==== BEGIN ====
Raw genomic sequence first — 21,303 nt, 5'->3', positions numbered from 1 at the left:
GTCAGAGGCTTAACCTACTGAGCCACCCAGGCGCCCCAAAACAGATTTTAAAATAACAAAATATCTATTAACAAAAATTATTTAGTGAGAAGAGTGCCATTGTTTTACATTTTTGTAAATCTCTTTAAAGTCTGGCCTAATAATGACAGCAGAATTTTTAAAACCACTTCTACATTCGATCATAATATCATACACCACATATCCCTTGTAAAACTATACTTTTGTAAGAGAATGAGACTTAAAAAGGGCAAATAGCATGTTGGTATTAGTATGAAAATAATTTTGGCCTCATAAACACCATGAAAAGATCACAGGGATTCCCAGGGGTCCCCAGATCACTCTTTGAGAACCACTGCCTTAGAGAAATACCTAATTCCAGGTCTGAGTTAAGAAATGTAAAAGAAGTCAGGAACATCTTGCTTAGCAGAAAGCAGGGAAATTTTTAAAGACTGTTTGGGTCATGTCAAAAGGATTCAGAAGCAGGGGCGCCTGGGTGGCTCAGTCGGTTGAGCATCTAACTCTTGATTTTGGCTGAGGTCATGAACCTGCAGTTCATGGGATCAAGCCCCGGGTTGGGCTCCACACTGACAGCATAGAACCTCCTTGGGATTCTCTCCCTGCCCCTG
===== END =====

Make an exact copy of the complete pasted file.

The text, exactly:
Raw genomic sequence first — 21,303 nt, 5'->3', positions numbered from 1 at the left:
GTCAGAGGCTTAACCTACTGAGCCACCCAGGCGCCCCAAAACAGATTTTAAAATAACAAAATATCTATTAACAAAAATTATTTAGTGAGAAGAGTGCCATTGTTTTACATTTTTGTAAATCTCTTTAAAGTCTGGCCTAATAATGACAGCAGAATTTTTAAAACCACTTCTACATTCGATCATAATATCATACACCACATATCCCTTGTAAAACTATACTTTTGTAAGAGAATGAGACTTAAAAAGGGCAAATAGCATGTTGGTATTAGTATGAAAATAATTTTGGCCTCATAAACACCATGAAAAGATCACAGGGATTCCCAGGGGTCCCCAGATCACTCTTTGAGAACCACTGCCTTAGAGAAATACCTAATTCCAGGTCTGAGTTAAGAAATGTAAAAGAAGTCAGGAACATCTTGCTTAGCAGAAAGCAGGGAAATTTTTAAAGACTGTTTGGGTCATGTCAAAAGGATTCAGAAGCAGGGGCGCCTGGGTGGCTCAGTCGGTTGAGCATCTAACTCTTGATTTTGGCTGAGGTCATGAACCTGCAGTTCATGGGATCAAGCCCCGGGTTGGGCTCCACACTGACAGCATAGAACCTCCTTGGGATTCTCTCCCTGCCCCTG